Wednesday, December 7, 2011

Kersch on “Goldilocks” Originalism

From Ken Kersch at Balkinization here:

One of the most influential of these is what I will call “Goldilocks Originalism.” Conservative “Goldilocks” originalists do not orient themselves (in the first instance) in opposition to “living constitutionalists,” but rather in opposition to secularist, positivist, relativist, liberals and progressives. To these movement originalists, the fatal flaw of their antagonists is not that their constitutional theory leaves judges, in ruling in cases, unrestrained in imposing their politics rather than following the law (though Goldilocks originalists certainly believe that to be the case, and often say so), but rather that that the constitutional theory of their opponents severs the tie between our perpetually besieged nation and the only anchor that will truly hold -- the belief in (a Christian, or Judeo-Christian) God. In this, as they see it, the Founders, and the Founders’ Constitution, are squarely on their side.

The axis of opposition constructed by the conservative movement between those who revere the Founder’s (God-anchored) Constitution, and the secular, relativist, progressives is omnipresent on the contemporary political Right -- at the grassroots, to be sure, but also in a scholarly literature, not written, for the most part, by law professors, but rather by theologians and political theorists. There are three wellsprings of this vein of conservative originalist scholarship: 1) Evangelical Christianity; 2) Catholic Natural Law; and 3) Straussianism. Indeed, a highly ideological originalism that girds itself for battle against Godless secularism and relativism is what holds these three groups – which, historically, had long often been at each other’s throats – together, as compatriots in an effective political coalition.

The orientating axis I have described is evident everywhere in the constitutional thought of influential evangelical conservatives – but I will focus here mainly on the other two wellsprings. Straussian political philosophers – students of the émigré University of Chicago philosopher Leo Strauss (1899-1973) (and students of students, and, now students of students of students) are often taken to be atheists – it is hard to tell, in many cases, for, even if you ask them, given their beliefs about esotericism in philosophy (the threat posed by true philosophers the extant political order), you can’t trust their answers. For our purposes, I will note that one of their animating tropes is the indispensability of reconciling “Athens and Jerusalem” (or, put otherwise, “Reason and Revelation”) in the construction of a just and good political order. In Straussian Harry Jaffa’s highly influential account in Crisis of the House Divided (1959), Abraham Lincoln’s world-historical accomplishment was in doing just that, by incorporating the opening lines of the Declaration of Independence into the U.S. Constitution – thereby redeeming the American Founding, which was all but fatally compromised by its acceptance of chattel slavery. ...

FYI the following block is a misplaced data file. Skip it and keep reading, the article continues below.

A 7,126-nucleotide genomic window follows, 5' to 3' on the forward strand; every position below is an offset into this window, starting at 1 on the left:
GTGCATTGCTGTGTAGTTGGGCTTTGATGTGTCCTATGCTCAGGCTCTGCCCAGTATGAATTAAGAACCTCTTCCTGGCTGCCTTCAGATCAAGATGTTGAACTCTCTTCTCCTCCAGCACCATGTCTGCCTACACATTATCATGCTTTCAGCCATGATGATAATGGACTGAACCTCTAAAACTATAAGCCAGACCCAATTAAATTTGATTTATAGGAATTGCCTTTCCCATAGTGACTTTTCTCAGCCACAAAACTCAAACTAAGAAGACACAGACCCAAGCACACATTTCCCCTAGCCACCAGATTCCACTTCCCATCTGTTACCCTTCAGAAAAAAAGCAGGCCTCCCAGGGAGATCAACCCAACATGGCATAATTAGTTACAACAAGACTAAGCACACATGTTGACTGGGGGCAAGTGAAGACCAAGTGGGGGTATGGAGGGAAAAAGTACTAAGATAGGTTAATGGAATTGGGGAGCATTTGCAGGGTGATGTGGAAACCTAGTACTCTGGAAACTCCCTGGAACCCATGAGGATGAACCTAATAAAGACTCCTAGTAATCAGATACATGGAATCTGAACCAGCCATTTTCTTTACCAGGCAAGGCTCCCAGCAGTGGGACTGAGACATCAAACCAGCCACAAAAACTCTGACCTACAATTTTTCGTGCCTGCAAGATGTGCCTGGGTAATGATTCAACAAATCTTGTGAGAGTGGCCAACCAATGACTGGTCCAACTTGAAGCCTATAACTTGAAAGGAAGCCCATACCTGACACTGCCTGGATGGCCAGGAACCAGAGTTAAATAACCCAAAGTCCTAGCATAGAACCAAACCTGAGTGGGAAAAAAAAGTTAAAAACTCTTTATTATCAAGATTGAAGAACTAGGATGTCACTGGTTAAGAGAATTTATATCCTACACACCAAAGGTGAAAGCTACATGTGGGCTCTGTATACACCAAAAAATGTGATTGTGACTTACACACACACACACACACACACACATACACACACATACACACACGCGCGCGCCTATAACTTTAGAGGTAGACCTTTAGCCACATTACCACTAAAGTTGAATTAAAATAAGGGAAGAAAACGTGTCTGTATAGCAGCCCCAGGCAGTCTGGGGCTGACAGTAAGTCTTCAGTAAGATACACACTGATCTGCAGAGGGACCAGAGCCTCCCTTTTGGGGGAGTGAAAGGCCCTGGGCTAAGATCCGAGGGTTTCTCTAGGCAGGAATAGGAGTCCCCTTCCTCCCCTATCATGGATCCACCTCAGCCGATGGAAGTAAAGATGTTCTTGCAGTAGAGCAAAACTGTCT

I think Kersch needs to keep in mind that most "Straussians" are not Jaffaite "West Coast Straussians" but rather "East Coast Straussians." They have their own way of articulating "Goldilocks' originalism," but without the Declaration of Independence and its God; they view the DOI's God as certainly not the Christian God or even the Judeo-Christian God, God of the Bible, or what have you. Strauss himself didn't think Athens and Jerusalem could be reconciled. That throws a bit of a monkey wrench into Kersch's narrative.


Tom Van Dyke said...

In this, as they see it, the Founders, and the Founders’ Constitution, are squarely on their side.

Because they are.

I think Kersch needs to keep in mind that most "Straussians" are not Jaffaite "West Coast Straussians" but rather "East Coast Straussians."

Ace point, Jon. The Jaffaites aren't really Straussians atall. They---esp Thomas G. West, an ace--are merely good explicators of the American political theology of the Founding era.

Neither is Scalia any of the 3 types Kersch lists. Clarence Thomas believes in natural law---Scalia thinks America dropped it in Erie vs. Tompkins, 1938.

Tom Van Dyke said...

I do think this is a fair article, though, and it rather suits my own views to a "T."

With the caveat that this "accidental Thomism," although it aligns with the Founders, isn't demanded by the Constitution, although it certainly allows it.

And in counterargument to the anti-theistic secularists, that the Constitution doesn't demand their brand of strict separationism. Although it certainly allows that, too, but via the democratic process, not the demands of "living" Constitutionalism.